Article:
Tales from dental clinic

Tales from dental clinic

My first encounter with a dentist was quite memorable. I had this excruciating toothache that just wouldn’t respond to simple analgesics and for two days or so I couldn’t chew anything, no matter how soft. There was this particular molar that was really tired of chewing and was begging to be pulled out and I really felt it!

Eventually, I found my way to a private dental clinic somewhere in Ikeja, Lagos. I still remember the warm reception, the best anyone could get in a hospital, right from the registration desk, till I was ushered in to the dentist’s consulting room. The dentist, a lady, immediately set to work. Question time over, she motioned me to the comfortable reclining dental chair and began probing. I felt the touch of her instrument on the “sick” tooth and yelled.

“Easy now,” she comforted me as she carefully probed further. That done, she sat down to write her findings and painstakingly explained her diagnosis to me.

First, she said the “sick tooth” had to go so I should prepare for an extraction. Well, the other teeth were not exactly in top shape either. She told me my gum was infected and I needed some antibiotics to take care of that. There were holes (they call them “cavities”) that must be filled and some scaling to be done. Well, what do you expect? It was my first visit ever to a dentist.

She handed me a prescription for the immediate relief of the pain, fixed an appointment and gently ushered me back to the front desk. Then I got the bill. This is no exaggeration but it was far more than all the hospital bills I’ve got for that year put together. Well, I really don’t visit the hospital so frequently but then, this bill was something I never imagined. And that was the end of my romance with the dentist.

I took the drugs and the pain vanished. As if my molar knew it had carried the joke too far, it fell out on its own as I attempted to chew with it. Well, some years on, my dentist friend is still expecting me to keep the appointment.

I’m not alone. I know a friend who is still battling with a toothache and requires tooth extraction. Her previous experiences in two government hospitals were also memorable. In one of the hospitals, the carpenter, sorry dentist, in a bid to chisel out her tooth, forcefully broke it into two and she needed surgery to remove the second half that was left buried in the gum! That, in the second hospital, left her with a swollen jaw and splitting headache for days.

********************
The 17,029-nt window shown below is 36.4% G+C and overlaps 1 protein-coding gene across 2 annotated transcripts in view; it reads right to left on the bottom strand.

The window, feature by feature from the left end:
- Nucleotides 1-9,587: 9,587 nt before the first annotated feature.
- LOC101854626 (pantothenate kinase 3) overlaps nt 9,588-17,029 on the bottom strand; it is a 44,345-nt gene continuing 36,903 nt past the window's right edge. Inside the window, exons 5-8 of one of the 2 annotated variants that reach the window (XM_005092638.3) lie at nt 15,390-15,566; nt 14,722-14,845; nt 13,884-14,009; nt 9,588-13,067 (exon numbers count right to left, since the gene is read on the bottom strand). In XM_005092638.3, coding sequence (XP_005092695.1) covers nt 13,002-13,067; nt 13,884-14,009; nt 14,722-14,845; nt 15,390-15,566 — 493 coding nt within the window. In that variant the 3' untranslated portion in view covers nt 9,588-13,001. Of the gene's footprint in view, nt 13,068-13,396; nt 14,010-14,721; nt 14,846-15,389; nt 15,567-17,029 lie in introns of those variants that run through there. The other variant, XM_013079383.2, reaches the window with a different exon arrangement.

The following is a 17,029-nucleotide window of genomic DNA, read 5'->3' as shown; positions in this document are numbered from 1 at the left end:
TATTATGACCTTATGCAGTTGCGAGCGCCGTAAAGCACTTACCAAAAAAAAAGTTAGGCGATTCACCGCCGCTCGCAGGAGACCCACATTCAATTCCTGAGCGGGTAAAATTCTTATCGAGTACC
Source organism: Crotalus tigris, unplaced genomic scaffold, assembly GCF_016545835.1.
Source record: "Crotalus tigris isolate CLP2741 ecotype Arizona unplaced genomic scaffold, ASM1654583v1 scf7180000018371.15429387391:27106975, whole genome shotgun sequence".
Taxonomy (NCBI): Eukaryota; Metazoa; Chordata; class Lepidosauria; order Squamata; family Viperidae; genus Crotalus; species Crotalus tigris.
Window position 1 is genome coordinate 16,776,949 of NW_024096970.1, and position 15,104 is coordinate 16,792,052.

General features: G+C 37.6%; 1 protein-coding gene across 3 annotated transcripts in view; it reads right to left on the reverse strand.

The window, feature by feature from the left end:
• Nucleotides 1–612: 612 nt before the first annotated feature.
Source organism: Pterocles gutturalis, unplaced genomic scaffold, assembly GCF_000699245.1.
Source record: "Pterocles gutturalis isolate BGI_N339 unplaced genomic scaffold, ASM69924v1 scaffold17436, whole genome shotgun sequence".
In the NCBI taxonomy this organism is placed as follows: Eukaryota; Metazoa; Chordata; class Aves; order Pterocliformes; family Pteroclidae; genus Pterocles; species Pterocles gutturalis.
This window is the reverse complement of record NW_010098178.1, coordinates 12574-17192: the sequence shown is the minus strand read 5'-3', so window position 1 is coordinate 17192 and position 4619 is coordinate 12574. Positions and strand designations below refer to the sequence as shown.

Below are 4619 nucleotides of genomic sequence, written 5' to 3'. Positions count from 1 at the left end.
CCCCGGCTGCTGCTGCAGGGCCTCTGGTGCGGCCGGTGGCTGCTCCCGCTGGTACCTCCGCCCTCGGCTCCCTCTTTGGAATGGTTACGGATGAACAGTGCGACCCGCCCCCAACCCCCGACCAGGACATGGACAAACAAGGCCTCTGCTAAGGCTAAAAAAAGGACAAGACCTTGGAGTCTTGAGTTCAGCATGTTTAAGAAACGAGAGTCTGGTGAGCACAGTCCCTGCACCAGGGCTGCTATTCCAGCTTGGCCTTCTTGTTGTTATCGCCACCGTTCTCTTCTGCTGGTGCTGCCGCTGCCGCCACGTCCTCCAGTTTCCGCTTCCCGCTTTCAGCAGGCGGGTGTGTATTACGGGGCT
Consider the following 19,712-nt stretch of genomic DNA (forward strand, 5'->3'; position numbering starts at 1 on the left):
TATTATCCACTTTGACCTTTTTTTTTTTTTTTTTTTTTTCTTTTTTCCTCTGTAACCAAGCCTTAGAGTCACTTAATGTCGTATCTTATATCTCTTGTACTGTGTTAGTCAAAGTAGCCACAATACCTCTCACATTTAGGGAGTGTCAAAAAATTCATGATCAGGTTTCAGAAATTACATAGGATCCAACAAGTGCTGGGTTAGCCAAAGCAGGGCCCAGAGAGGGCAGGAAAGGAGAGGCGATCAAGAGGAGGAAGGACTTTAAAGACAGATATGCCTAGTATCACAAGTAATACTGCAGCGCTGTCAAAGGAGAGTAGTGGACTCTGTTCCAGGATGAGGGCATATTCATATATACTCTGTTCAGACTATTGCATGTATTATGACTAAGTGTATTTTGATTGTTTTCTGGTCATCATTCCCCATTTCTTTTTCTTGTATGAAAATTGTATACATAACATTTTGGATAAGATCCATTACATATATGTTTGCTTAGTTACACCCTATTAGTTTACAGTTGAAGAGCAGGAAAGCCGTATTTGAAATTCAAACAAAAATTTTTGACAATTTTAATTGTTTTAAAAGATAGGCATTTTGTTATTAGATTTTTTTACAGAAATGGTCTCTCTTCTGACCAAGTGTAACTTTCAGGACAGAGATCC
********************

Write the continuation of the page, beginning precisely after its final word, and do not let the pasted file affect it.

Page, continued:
You can imagine her fear when she developed toothache again. She vowed not to go to a government hospital. This time, she chose a private clinic in Alapere, a Lagos suburb, where she thought the extraction would be done without much pain and at an affordable cost. She was wrong. She needed well over N300,000 to extract and replace the three affected teeth!

I just can’t help remembering these tales from the dental clinics as we mark yet another World Oral Health Day this week. Once again, the dentists are angry. They say we have left our buccal cavity (or mouth, to say it simple) open for all kinds of oral diseases and we don’t even know the poor thing is ill!

They say we don’t know how to keep our mouth clean and germ-free. The dentists also accuse us of treating our mouth with so much levity and disdain while we unknowingly import different types of diseases and ailments to other parts of our body through it.

Just as they have advised in the past, the dentists tell us we need to cultivate the habit of seeing them at least twice a year. Not only that, we must learn how to brush our teeth.

Of course, they are the experts. We need to listen to them and do exactly as they have advised. Unfortunately, just as they do every year when we mark the world Oral Health Day, nobody has taken the pain to find out why Nigerians don’t ever consider visiting the dentist unless they are in pain.

Want to know why? Just take a second look at the two experiences above. Simply put, many people in Nigeria just find the dental clinics painfully inaccessible. If the cost is not too high, the services, especially in the public institutions are appalling. And the dentists are, of course,  too few in number. I believe we need to address these important factors first before we castigate the people for their poor oral health.

For me, I’m just not thinking of another visit yet.

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